What have we learned from ten years of trajectory research in low back pain?

Alice Kongsted, Peter Kent, Iben Axen, Aron S. Downie, Kate M. Dunn

Research output: Contribution to journalArticleResearchpeer-review

Abstract

Background: Non-specific low back pain (LBP) is often categorised as acute, subacute or chronic by focusing on the duration of the current episode. However, more than twenty years ago this concept was challenged by a recognition that LBP is often an episodic condition. This episodic nature also means that the course of LBP is not well described by an overall population mean. Therefore, studies have investigated if specific LBP trajectories could be identified which better reflect individuals' course patterns. Following a pioneering study into LBP trajectories published by Dunn et al. in 2006, a number of subsequent studies have also identified LBP trajectories and it is timely to provide an overview of their findings and discuss how insights into these trajectories may be helpful for improving our understanding of LBP and its clinical management. Discussion: LBP trajectories in adults have been identified by data driven approaches in ten cohorts, and these have consistently demonstrated that different trajectory patterns exist. Despite some differences between studies, common trajectories have been identified across settings and countries, which have associations with a number of patient characteristics from different health domains. One study has demonstrated that in many people such trajectories are stable over several years. LBP trajectories seem to be recognisable by patients, and appealing to clinicians, and we discuss their potential usefulness as prognostic factors, effect moderators, and as a tool to support communication with patients. Conclusions: Investigations of trajectories underpin the notion that differentiation between acute and chronic LBP is overly simplistic, and we believe it is time to shift from this paradigm to one that focuses on trajectories over time. We suggest that trajectory patterns may represent practical phenotypes of LBP that could improve the clinical dialogue with patients, and might have a potential for supporting clinical decision making, but their usefulness is still underexplored.

LanguageEnglish
Article number220
Pages1-11
Number of pages11
JournalBMC Musculoskeletal Disorders
Volume17
DOIs
Publication statusPublished - 21 May 2016

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Low Back Pain
Research
Communication
Phenotype

Bibliographical note

Copyright the Author(s) 2016. Version archived for private and non-commercial use with the permission of the author/s and according to publisher conditions. For further rights please contact the publisher.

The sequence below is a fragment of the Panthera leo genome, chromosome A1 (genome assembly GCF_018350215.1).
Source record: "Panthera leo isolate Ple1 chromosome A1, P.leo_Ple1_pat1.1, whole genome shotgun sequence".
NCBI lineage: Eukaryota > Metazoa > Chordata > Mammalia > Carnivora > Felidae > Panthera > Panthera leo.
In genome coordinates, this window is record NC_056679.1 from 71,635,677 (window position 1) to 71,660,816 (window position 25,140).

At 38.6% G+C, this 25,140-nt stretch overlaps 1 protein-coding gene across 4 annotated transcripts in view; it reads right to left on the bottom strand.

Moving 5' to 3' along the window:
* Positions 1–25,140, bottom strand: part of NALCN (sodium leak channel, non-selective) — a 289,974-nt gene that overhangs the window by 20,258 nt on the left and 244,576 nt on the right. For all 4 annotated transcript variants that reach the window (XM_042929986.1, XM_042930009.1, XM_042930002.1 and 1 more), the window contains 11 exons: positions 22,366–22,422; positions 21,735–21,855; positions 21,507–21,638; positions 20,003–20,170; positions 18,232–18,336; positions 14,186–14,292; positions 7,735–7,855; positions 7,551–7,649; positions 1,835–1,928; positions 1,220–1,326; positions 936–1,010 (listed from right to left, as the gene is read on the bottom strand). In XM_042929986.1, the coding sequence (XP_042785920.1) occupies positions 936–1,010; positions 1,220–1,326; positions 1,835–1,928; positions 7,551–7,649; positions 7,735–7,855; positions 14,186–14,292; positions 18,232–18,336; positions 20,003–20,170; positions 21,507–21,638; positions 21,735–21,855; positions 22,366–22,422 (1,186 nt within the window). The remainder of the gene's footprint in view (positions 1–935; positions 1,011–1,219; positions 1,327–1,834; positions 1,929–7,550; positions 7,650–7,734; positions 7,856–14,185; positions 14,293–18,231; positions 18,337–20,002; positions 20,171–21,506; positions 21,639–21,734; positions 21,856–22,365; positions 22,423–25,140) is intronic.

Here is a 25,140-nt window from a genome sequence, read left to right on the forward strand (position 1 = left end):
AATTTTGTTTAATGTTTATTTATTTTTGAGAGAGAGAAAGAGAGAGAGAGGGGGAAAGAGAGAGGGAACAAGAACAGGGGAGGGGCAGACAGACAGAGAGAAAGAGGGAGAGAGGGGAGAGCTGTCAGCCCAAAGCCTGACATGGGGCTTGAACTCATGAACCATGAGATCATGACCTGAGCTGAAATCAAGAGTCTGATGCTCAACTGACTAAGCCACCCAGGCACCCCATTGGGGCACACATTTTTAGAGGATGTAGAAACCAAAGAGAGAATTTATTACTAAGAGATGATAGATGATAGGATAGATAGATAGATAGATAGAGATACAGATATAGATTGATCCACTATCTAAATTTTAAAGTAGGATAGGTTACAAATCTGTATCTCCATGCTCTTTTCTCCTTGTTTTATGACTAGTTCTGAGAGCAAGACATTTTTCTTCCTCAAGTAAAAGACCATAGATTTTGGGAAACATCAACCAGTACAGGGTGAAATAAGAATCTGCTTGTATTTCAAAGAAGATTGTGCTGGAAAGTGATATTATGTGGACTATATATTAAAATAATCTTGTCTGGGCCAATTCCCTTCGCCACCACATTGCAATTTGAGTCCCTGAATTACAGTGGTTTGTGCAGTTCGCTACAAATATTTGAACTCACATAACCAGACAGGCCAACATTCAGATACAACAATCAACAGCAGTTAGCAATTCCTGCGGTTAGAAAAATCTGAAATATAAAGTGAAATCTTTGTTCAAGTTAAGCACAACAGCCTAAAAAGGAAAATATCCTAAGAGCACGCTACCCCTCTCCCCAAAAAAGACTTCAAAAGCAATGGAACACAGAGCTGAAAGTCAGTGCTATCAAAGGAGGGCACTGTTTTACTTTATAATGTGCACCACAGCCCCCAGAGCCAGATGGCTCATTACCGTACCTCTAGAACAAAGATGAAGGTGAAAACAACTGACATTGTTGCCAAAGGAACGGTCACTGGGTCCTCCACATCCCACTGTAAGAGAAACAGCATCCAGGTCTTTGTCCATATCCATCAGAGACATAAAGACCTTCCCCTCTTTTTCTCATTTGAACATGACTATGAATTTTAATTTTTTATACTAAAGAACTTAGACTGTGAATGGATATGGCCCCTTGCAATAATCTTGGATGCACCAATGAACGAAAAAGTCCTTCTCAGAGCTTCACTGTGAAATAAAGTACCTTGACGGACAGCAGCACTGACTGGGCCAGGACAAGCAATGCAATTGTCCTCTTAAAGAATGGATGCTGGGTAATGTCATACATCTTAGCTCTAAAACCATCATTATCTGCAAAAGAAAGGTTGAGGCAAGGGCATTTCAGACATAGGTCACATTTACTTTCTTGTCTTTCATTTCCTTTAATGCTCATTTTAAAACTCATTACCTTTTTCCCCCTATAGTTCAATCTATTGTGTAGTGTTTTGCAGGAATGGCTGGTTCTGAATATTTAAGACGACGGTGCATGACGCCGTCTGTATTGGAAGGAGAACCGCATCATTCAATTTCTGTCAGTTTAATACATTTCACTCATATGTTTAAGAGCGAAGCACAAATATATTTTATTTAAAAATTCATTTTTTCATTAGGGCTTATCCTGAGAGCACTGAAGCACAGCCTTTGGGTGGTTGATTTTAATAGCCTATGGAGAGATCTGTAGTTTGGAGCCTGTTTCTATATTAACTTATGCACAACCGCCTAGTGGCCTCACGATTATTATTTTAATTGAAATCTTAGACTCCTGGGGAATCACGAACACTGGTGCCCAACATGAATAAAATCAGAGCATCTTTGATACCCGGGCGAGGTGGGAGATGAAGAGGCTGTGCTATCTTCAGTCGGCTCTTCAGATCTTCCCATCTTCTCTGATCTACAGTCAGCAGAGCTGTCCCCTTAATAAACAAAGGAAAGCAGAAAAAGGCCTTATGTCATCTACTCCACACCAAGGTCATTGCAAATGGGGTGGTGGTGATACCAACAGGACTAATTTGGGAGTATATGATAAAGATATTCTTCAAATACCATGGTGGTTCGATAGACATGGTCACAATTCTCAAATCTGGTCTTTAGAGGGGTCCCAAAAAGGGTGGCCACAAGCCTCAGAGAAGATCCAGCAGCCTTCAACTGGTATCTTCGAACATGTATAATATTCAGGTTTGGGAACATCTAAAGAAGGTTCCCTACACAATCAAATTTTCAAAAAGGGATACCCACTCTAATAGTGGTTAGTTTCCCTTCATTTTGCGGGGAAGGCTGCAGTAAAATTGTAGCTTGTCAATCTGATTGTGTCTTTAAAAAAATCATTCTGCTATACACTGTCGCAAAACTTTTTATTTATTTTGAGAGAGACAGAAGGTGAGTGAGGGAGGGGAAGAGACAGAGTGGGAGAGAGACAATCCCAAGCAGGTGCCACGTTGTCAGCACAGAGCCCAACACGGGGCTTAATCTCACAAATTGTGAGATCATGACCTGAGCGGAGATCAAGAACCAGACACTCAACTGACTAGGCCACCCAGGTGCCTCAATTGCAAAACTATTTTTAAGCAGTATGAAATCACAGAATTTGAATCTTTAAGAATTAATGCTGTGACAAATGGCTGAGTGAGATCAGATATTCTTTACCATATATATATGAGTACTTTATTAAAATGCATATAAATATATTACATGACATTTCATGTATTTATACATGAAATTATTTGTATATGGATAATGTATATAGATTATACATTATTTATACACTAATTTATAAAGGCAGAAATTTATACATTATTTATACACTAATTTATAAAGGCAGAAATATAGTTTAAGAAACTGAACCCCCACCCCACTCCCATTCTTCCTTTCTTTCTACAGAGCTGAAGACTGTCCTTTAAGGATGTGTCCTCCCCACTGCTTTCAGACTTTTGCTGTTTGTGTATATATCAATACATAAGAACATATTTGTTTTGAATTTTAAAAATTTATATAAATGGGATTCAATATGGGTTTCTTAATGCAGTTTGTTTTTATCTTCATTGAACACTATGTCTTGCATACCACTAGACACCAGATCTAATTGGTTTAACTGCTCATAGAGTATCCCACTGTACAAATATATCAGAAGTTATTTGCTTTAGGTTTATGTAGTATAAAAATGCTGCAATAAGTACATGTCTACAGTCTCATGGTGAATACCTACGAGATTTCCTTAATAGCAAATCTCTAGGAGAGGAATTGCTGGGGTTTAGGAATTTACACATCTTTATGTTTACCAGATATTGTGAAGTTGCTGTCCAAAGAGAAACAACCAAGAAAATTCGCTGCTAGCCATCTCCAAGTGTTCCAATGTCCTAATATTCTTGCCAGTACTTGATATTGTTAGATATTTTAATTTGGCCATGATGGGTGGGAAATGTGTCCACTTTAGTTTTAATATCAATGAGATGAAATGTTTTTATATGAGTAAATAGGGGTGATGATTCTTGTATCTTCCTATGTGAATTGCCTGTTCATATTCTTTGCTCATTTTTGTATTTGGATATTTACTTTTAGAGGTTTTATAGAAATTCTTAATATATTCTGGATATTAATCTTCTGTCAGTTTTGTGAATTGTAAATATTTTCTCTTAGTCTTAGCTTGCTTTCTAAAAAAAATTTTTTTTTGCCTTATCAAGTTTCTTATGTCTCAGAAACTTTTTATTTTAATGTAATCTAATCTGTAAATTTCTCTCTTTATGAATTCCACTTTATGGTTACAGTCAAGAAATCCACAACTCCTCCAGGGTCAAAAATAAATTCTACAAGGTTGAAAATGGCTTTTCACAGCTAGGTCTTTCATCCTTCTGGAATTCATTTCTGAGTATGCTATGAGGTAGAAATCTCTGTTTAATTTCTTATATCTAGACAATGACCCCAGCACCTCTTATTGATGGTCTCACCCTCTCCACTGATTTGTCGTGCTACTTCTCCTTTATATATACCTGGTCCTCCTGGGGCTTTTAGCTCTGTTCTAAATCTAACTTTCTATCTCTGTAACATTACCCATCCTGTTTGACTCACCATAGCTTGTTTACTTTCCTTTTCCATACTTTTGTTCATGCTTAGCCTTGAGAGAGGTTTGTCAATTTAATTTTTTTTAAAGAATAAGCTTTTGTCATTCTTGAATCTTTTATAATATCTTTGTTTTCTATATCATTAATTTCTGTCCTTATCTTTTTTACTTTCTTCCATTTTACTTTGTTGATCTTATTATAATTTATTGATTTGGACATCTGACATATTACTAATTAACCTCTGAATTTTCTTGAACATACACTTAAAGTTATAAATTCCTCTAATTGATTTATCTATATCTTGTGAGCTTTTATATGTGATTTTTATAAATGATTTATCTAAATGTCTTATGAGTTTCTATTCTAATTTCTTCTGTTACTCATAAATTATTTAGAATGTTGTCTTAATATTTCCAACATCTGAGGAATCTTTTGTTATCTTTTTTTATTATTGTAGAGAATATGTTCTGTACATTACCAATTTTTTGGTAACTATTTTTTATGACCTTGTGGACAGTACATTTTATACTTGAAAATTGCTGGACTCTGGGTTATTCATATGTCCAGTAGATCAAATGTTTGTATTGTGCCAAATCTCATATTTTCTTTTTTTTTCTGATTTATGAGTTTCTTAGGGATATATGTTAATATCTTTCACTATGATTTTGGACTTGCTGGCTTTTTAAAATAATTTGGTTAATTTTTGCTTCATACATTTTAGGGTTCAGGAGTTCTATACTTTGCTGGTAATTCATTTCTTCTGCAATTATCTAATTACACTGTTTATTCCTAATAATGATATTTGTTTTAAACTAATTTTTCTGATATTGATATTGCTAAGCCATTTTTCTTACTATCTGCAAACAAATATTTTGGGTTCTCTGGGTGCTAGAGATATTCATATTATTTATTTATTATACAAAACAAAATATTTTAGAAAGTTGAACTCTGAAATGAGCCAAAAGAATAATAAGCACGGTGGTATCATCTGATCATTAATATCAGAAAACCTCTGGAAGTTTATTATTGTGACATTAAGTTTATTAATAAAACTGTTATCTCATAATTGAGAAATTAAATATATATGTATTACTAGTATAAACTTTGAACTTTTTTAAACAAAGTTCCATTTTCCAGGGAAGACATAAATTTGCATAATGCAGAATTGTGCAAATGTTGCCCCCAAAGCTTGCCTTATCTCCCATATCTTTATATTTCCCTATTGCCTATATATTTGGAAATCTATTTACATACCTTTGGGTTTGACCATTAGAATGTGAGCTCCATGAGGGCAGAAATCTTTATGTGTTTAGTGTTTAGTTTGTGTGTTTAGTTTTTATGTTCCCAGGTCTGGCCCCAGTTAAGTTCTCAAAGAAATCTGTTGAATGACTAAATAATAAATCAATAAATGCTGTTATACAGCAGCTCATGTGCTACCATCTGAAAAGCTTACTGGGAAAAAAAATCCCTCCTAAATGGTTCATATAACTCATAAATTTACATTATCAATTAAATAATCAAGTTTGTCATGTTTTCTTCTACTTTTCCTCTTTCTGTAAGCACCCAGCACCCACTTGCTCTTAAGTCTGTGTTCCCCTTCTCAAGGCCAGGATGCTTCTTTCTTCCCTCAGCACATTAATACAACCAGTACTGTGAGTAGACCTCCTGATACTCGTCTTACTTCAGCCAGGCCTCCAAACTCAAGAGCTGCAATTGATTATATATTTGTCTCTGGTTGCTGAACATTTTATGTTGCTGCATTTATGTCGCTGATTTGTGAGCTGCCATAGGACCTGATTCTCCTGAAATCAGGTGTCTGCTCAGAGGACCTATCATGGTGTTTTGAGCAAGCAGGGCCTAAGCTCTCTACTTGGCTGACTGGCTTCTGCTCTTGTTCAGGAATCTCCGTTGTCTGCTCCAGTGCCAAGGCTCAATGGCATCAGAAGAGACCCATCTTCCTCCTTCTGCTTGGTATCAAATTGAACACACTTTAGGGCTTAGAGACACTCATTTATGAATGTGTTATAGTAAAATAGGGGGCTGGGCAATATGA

Cite this

Kongsted, Alice ; Kent, Peter ; Axen, Iben ; Downie, Aron S. ; Dunn, Kate M. / What have we learned from ten years of trajectory research in low back pain?. In: BMC Musculoskeletal Disorders. 2016 ; Vol. 17. pp. 1-11.
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abstract = "Background: Non-specific low back pain (LBP) is often categorised as acute, subacute or chronic by focusing on the duration of the current episode. However, more than twenty years ago this concept was challenged by a recognition that LBP is often an episodic condition. This episodic nature also means that the course of LBP is not well described by an overall population mean. Therefore, studies have investigated if specific LBP trajectories could be identified which better reflect individuals' course patterns. Following a pioneering study into LBP trajectories published by Dunn et al. in 2006, a number of subsequent studies have also identified LBP trajectories and it is timely to provide an overview of their findings and discuss how insights into these trajectories may be helpful for improving our understanding of LBP and its clinical management. Discussion: LBP trajectories in adults have been identified by data driven approaches in ten cohorts, and these have consistently demonstrated that different trajectory patterns exist. Despite some differences between studies, common trajectories have been identified across settings and countries, which have associations with a number of patient characteristics from different health domains. One study has demonstrated that in many people such trajectories are stable over several years. LBP trajectories seem to be recognisable by patients, and appealing to clinicians, and we discuss their potential usefulness as prognostic factors, effect moderators, and as a tool to support communication with patients. Conclusions: Investigations of trajectories underpin the notion that differentiation between acute and chronic LBP is overly simplistic, and we believe it is time to shift from this paradigm to one that focuses on trajectories over time. We suggest that trajectory patterns may represent practical phenotypes of LBP that could improve the clinical dialogue with patients, and might have a potential for supporting clinical decision making, but their usefulness is still underexplored.",
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What have we learned from ten years of trajectory research in low back pain? / Kongsted, Alice; Kent, Peter; Axen, Iben; Downie, Aron S.; Dunn, Kate M.

In: BMC Musculoskeletal Disorders, Vol. 17, 220, 21.05.2016, p. 1-11.

Research output: Contribution to journalArticleResearchpeer-review

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AU - Kongsted, Alice

AU - Kent, Peter

AU - Axen, Iben

AU - Downie, Aron S.

AU - Dunn, Kate M.

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